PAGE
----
Editorial

Green Left Weekly will soon be sending Vivien Messimeris and Dick Nichols (our European correspondent) to Athens to report on the historic January 25 Greek elections, which could result in the election of the Coalition of the Radical Left, SYRIZA, to government on a strong program opposing the ruthless austerity imposed by the big global bankers on Greece.
The huge, genuine and spontaneous outpouring of grief that has enveloped Venezuela in the days since Hugo Chavez passed away on March 5 show that the late Venezuelan president was no ordinary politician. Hundreds of thousands of people flooded the streets to accompany Chavez's coffin on its way from the hospital where he died to the military academy where his body is currently lying in state, clad in the red that symbolises the Bolivarian revolution and chanting “the people united will never be defeated”.
Many have taken mining boss Gina Rinehart's bid to take up a seat on Fairfax's board of directors by buying up almost 20% of the media company's shares as a threat to its “independence” and “quality journalism”. But many opponents of Rinehart's bid are glossing over Fairfax's ugly record. A Rinehart-controlled media would do much damage to the possibility of informed public discussions in Australia.
WikiLeaks editor Julian Assange is right to seek political asylum in Ecuador. He was left with no other choice after the Australian government made clear it would do nothing to prevent his extradition to the United States on espionage charges. His real “crime” is groundbreaking journalism, which has exposed the lies and crimes of governments around the world, especially the US.
Rupert Murdoch’s media empire does not have a TV network like Fox News in Australia — at least not yet. But he does have the sole national newspaper, The Australian, which is busy running a Fox News-style smear campaign against the Australian Greens. Anxious at the Greens’ growing electoral success, the paper said in a 2010 editorial that it planned to have the Greens “destroyed”.
Nearly 10 years of a mining boom has made big changes to Australia’s economy and environment. Resource companies have made record profits. This has given Australia’s rich mining billionaires an inflated sense of entitlement. When the Resources Super Profits Tax (RSPT) was proposed we saw Gina Rinehart speaking to an anti-tax rally from the back of a truck along with fellow billionaire Andrew Forrest, who wore a high-visibility work shirt as though he was just another struggling worker.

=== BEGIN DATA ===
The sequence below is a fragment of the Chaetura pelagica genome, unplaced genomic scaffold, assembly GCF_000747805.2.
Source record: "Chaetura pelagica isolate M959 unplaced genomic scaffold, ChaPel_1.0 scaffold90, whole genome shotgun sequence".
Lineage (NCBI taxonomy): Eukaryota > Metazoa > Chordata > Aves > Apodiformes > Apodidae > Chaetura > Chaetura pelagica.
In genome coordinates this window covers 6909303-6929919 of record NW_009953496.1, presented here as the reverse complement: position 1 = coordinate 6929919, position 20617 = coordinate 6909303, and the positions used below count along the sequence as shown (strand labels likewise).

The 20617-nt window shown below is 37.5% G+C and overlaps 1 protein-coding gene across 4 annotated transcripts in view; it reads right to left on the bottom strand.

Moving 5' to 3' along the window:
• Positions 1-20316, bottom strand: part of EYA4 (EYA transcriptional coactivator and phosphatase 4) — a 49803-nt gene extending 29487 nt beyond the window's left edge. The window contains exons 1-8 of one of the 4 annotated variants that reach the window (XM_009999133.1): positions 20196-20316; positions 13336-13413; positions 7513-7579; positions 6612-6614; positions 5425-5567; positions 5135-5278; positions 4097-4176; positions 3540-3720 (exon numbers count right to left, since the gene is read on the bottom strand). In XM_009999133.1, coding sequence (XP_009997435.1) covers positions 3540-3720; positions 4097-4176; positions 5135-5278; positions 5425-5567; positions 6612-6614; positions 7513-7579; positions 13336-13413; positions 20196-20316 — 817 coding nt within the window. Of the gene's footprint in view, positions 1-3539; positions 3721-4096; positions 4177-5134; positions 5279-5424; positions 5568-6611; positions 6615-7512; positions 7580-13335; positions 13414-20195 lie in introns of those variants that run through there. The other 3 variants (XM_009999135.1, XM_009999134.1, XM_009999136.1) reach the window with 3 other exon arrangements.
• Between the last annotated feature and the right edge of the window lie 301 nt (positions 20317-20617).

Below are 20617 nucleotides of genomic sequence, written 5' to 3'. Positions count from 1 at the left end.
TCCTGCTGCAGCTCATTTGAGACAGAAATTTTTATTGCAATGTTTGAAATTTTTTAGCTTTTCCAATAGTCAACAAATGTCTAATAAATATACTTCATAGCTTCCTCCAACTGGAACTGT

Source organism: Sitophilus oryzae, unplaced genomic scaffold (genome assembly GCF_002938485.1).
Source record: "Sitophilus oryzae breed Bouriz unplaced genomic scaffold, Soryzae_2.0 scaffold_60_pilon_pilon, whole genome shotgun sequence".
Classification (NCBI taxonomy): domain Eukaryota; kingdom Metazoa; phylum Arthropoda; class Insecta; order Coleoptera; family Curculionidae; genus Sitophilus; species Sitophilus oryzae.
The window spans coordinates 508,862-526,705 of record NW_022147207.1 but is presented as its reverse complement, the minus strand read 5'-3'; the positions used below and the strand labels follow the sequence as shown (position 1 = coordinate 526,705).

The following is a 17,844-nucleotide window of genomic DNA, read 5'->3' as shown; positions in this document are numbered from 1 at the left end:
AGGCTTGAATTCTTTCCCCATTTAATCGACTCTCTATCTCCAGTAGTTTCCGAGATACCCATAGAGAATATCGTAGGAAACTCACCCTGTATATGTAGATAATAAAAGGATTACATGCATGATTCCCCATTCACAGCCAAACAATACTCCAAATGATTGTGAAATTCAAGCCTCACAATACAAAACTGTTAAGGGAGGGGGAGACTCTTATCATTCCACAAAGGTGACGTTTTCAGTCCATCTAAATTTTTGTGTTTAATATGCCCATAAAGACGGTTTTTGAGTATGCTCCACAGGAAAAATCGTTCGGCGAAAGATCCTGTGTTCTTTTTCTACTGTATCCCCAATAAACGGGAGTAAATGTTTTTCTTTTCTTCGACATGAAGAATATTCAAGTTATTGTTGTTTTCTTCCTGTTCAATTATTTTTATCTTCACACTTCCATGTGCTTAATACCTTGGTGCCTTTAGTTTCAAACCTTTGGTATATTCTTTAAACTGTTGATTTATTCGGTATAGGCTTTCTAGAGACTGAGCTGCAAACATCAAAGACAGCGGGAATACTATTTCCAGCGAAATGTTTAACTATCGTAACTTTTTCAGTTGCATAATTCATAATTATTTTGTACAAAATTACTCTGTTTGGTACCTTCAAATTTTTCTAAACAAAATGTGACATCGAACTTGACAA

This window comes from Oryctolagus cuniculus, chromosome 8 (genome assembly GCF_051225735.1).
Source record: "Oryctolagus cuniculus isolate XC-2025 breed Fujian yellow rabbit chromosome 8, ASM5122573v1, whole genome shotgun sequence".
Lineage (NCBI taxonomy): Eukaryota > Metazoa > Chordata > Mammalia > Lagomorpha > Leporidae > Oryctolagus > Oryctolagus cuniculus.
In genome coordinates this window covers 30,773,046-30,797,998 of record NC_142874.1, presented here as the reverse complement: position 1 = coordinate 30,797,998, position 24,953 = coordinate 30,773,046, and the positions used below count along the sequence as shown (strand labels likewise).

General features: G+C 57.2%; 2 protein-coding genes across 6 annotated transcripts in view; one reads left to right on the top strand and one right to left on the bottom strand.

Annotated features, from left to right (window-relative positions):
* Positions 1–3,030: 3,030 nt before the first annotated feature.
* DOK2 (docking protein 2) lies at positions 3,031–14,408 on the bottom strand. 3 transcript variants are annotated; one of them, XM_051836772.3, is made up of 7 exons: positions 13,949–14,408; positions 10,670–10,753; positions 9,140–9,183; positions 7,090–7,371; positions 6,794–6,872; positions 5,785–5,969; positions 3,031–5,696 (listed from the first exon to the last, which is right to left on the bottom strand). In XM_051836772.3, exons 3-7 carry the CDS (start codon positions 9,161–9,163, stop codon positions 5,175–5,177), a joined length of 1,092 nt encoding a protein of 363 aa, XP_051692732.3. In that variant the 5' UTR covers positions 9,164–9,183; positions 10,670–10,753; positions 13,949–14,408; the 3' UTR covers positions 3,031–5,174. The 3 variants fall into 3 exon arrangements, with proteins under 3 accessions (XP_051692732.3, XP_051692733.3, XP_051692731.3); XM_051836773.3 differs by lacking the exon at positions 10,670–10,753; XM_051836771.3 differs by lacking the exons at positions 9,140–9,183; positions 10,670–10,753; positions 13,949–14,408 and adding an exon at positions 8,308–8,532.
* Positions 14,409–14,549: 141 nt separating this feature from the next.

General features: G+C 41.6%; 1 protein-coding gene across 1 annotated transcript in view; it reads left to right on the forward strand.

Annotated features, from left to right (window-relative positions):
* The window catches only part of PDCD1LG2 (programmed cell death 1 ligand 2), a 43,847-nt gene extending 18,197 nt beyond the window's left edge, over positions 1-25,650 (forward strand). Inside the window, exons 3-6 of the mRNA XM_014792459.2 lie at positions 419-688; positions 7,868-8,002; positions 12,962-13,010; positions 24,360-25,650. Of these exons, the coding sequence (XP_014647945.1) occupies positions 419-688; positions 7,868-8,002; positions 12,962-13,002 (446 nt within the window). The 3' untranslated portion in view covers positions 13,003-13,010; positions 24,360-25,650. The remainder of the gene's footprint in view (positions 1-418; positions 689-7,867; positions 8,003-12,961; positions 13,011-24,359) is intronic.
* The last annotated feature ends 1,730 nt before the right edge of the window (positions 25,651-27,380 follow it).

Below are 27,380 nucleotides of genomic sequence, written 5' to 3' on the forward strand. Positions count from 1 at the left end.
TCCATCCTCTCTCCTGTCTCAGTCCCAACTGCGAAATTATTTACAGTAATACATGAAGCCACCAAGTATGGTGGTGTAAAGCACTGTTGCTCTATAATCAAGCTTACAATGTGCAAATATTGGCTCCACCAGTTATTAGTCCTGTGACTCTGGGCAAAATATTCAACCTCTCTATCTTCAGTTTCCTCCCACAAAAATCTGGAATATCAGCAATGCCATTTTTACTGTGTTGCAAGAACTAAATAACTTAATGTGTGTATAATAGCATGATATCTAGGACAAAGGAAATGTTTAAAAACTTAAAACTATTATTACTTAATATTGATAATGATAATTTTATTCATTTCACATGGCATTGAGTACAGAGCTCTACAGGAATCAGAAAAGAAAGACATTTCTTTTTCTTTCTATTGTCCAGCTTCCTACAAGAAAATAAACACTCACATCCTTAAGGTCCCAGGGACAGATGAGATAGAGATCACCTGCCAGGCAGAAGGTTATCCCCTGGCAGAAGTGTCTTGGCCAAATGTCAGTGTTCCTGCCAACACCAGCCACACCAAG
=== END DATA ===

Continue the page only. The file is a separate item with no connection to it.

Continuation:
If you are an activist peacefully campaigning for a clean energy future, the federal Labor government believes you are a legitimate target for secret surveillance. Fairfax News’ Phillip Dorling reported on January 7 that resources and energy minister Martin Ferguson had asked for federal police help to spy on anti-coal campaigners. Even worse, documents released to Fairfax after a Freedom of Information request showed Ferguson acted after urging from coal industry lobbyists.
Debate about the Labor-Greens carbon price has dominated Australian politics for the past year. So it is little surprise that the passing of the carbon price laws through parliament on November 8 received widespread media attention. But the media’s coverage overshadowed two shocking new reports on the climate emergency released in the past week.
See also: Unions respond to lock out: 'This is blackmail' Occupy Sydney supports Qantas workers Unions stand up to Qantas management All of Green Left's extensive Occupy coverage “I don't understand what the Occupy protests are all about,” is one common complaint in response to the global movement against corporate power.
The NSW government was evasive for several days on whether it would allow uranium exploration and mining, banned since 1986. This followed the call by federal resources minister Martin Ferguson in May for NSW and Victoria to rethink their uranium mining bans. Premier Barry O’Farrell and resources minister Chris Hartcher finally said on August 5 they would not overturn the uranium mining ban. In mid-June, Hartcher met the chief executive of the Australian Uranium Association Michael Angwin, who is lobbying to overturn the ban, the Sydney Morning Herald said.

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